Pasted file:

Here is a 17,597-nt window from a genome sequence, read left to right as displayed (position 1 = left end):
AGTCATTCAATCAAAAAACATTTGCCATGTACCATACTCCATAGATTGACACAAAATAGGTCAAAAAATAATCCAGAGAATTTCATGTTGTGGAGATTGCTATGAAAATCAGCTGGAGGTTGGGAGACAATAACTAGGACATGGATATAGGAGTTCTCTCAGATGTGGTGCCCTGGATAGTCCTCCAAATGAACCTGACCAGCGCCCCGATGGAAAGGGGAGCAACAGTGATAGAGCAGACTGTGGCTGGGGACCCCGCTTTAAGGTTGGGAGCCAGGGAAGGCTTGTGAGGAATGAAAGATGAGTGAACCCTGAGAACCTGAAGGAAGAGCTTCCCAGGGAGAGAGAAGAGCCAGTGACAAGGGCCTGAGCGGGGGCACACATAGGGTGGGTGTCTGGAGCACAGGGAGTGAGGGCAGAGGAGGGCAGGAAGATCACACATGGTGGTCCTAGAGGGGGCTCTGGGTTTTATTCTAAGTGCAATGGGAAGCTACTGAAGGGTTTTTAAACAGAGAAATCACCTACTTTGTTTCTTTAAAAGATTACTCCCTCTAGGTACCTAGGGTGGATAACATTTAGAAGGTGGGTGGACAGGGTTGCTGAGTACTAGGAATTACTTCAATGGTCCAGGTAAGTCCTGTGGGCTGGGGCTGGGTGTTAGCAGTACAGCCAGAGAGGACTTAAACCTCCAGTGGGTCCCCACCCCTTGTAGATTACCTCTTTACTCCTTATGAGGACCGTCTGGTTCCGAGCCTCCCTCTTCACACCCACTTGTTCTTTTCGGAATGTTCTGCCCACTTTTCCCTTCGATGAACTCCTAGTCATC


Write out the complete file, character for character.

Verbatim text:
Here is a 17,597-nt window from a genome sequence, read left to right as displayed (position 1 = left end):
AGTCATTCAATCAAAAAACATTTGCCATGTACCATACTCCATAGATTGACACAAAATAGGTCAAAAAATAATCCAGAGAATTTCATGTTGTGGAGATTGCTATGAAAATCAGCTGGAGGTTGGGAGACAATAACTAGGACATGGATATAGGAGTTCTCTCAGATGTGGTGCCCTGGATAGTCCTCCAAATGAACCTGACCAGCGCCCCGATGGAAAGGGGAGCAACAGTGATAGAGCAGACTGTGGCTGGGGACCCCGCTTTAAGGTTGGGAGCCAGGGAAGGCTTGTGAGGAATGAAAGATGAGTGAACCCTGAGAACCTGAAGGAAGAGCTTCCCAGGGAGAGAGAAGAGCCAGTGACAAGGGCCTGAGCGGGGGCACACATAGGGTGGGTGTCTGGAGCACAGGGAGTGAGGGCAGAGGAGGGCAGGAAGATCACACATGGTGGTCCTAGAGGGGGCTCTGGGTTTTATTCTAAGTGCAATGGGAAGCTACTGAAGGGTTTTTAAACAGAGAAATCACCTACTTTGTTTCTTTAAAAGATTACTCCCTCTAGGTACCTAGGGTGGATAACATTTAGAAGGTGGGTGGACAGGGTTGCTGAGTACTAGGAATTACTTCAATGGTCCAGGTAAGTCCTGTGGGCTGGGGCTGGGTGTTAGCAGTACAGCCAGAGAGGACTTAAACCTCCAGTGGGTCCCCACCCCTTGTAGATTACCTCTTTACTCCTTATGAGGACCGTCTGGTTCCGAGCCTCCCTCTTCACACCCACTTGTTCTTTTCGGAATGTTCTGCCCACTTTTCCCTTCGATGAACTCCTAGTCATC